A series of tweets by well-known Harvard law professor Laurence Tribe caused a bit of firestorm online amongst legal ethics experts.
It started on Tuesday when Prof. Tribe sent out this Tweet:
I have notes of when Trump phoned me for legal advice in 1996. I’m now figuring out whether our talk was privileged. https://t.co/2v2BgxjXQ3
— Laurence Tribe (@tribelaw) August 16, 2016
What followed was a rather lengthy back and forth on Twitter, with some encouraging Tribe to reveal the notes and others accusing him of breaking various legal ethical rules governing the attorney client relationship.
Attorney Michael Krauss penned a strong rebuke of Tribe’s conduct in article in Forbes, calling it “extremely disappointing.” Krauss concluded that not only would the notes be confidential, but the mere fact that Trump called to seek legal advice would also almost certainly be confidential as well.
We reached out to Prof. Tribe, but he declined to comment, instead referring us to his response to critics in an article published on Friday in the National Law Journal.
Here is Prof. Tribe’s full statement, from the National Law Journal:
The tweet I sent about Mr. Trump having sought my legal advice 20 years ago breached no confidence and violated no privilege. I did wonder whether disclosing my notes of that call would be improper, decided that it wouldn’t be, but concluded that I wouldn’t disclose the notes in any event.
People who doubt the propriety of my even having mentioned that he sought my counsel assume that the fact of his call was some kind of secret. But I have no reason to doubt that he let others know that he was calling me. It was nothing to be ashamed about.
In any event, I have never revealed the substantive topic of his inquiry, never said whether I offered him any advice, never agreed to represent him, and have said nothing at all about the content of our conversation other than that he asked my legal views about something.
LawNewz.com reached out George Washington University Law School Professor John Banzhaf to discuss the potential issues surrounding this matter. Prof. Banzhaf specializes in public interest law, but is also well known for successfully filing formal complaints against attorneys over ethical violations. Most notably, he played a role in the disbarment and civil litigation against Duke lacrosse prosecutor Mike Nifong. Prof. Banzhaf has also filed ethics complaints against several of the prosecutors involved with bringing charges against Baltimore police officers over the death of Freddie Gray.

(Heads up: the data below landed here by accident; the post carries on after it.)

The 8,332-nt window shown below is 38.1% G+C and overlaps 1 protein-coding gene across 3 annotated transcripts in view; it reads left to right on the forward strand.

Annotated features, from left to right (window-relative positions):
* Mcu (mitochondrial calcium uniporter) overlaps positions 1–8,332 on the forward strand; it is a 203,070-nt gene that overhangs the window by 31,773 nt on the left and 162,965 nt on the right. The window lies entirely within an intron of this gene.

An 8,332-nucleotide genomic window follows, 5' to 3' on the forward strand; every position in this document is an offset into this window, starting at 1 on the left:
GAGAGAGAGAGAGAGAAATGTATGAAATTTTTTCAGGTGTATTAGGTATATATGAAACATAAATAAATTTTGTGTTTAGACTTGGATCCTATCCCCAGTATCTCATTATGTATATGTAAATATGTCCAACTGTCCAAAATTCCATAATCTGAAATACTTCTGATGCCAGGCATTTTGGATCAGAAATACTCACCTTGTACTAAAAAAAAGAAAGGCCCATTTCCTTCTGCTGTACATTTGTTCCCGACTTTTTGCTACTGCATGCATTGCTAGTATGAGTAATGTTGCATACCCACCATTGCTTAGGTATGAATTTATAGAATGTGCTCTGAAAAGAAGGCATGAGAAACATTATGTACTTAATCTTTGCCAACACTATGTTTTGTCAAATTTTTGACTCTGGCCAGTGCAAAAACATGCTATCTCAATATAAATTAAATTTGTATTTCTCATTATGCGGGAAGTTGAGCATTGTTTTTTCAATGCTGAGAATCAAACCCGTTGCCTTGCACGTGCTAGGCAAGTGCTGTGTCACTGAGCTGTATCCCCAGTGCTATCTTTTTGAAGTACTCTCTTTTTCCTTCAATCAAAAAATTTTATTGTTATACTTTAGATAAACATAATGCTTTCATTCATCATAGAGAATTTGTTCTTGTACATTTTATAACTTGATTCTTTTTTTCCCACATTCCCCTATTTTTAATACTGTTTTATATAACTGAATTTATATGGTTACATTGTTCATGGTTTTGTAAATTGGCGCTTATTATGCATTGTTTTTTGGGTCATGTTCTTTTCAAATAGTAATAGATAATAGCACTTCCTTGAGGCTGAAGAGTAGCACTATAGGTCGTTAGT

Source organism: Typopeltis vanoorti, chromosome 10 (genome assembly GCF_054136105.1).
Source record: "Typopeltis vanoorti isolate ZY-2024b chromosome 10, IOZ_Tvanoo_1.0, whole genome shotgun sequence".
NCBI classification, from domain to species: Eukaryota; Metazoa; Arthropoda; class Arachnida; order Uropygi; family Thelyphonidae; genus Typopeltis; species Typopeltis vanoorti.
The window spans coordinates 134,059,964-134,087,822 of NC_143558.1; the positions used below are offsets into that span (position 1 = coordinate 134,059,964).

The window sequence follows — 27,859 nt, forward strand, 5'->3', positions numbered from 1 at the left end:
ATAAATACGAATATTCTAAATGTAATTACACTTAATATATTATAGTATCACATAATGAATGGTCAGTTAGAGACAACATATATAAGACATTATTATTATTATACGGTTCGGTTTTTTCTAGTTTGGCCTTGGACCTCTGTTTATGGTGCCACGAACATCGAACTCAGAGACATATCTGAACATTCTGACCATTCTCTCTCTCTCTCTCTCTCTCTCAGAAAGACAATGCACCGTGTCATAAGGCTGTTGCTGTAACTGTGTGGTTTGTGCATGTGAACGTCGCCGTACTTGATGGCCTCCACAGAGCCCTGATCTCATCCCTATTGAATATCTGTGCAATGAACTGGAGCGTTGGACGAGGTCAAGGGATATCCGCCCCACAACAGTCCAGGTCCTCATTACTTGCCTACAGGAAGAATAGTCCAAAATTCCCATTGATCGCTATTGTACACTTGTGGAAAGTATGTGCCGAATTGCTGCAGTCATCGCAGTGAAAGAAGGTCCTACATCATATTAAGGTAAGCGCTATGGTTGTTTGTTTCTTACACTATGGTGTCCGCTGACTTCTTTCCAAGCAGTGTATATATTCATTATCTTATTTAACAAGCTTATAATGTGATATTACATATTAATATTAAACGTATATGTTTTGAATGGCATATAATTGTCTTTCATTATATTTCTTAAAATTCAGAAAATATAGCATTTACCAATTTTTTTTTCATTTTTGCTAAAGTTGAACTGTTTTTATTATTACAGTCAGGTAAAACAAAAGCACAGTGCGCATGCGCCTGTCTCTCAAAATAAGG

Prof. Banzahf reviewed the various articles published on this matter and concluded that the tweets “certainly constitute a breach of attorney-client confidentiality, at the very least.”
Based on the available evidence, Prof. Banzhaf said it was clear that an attorney-client relationship existed between Trump and Tribe, as Tribe admits Trump sought his legal advice. Furthermore, the existence of notes from conversation suggests it was a rather extensive discussion, according to Prof. Banzhaf.
He then explained that when a client contacts an attorney for legal advice, the client has an expectation that even the fact he contacted the lawyer will remain confidential. “It is not up to the lawyer to put himself in the client’s shoes to determine whether something should be confidential,” Banzhaf said. “An attorney must assume a legal conversation with a client demands confidentiality, unless or until the client specifically waives the privilege” (or certain circumstances that do not apply here occur).
While Prof. Banzhaf believes it should’ve been clear to Tribe that this was not even a borderline issue, he was in utter disbelief about the decision to address this matter on Twitter to begin with.
“This is the dumbest thing I’ve ever heard,” Prof. Banzhaf said. “He is a noted attorney and professor at Harvard where he has many legal colleagues … to help him think through the problem if desired. …The idea that he put it on twitter is absurd.”
Prof. Banzhaf was also critical of Tribe’s continued attempts to defend his actions, saying, “Subsequently doubling down on this matter makes even less sense.”
August 20th 10:45 AM—UPDATE:
After publication, Prof. Tribe reached out to LawNewz.com via email and responded to his critics:
None of the ‘experts’ to whom you’ve spoken are in a position to know what they’re talking about, because I’ve kept confidential the very facts anyone would have to take into account in order to opine intelligently about the expectations, both explicit and implicit, of the people on the call in question. The supposed experts you’ve called could only respond to a bare-bones account that is stripped of the detailed information that I decided to keep confidential when I concluded that, although I was free to reveal more, I wouldn’t do so. And if I were to reveal that information, the armchair critics you’ve consulted would no doubt accuse me of breaching confidentiality. Catch 22!
This is an opinion piece. The views expressed in this article are those of just the author.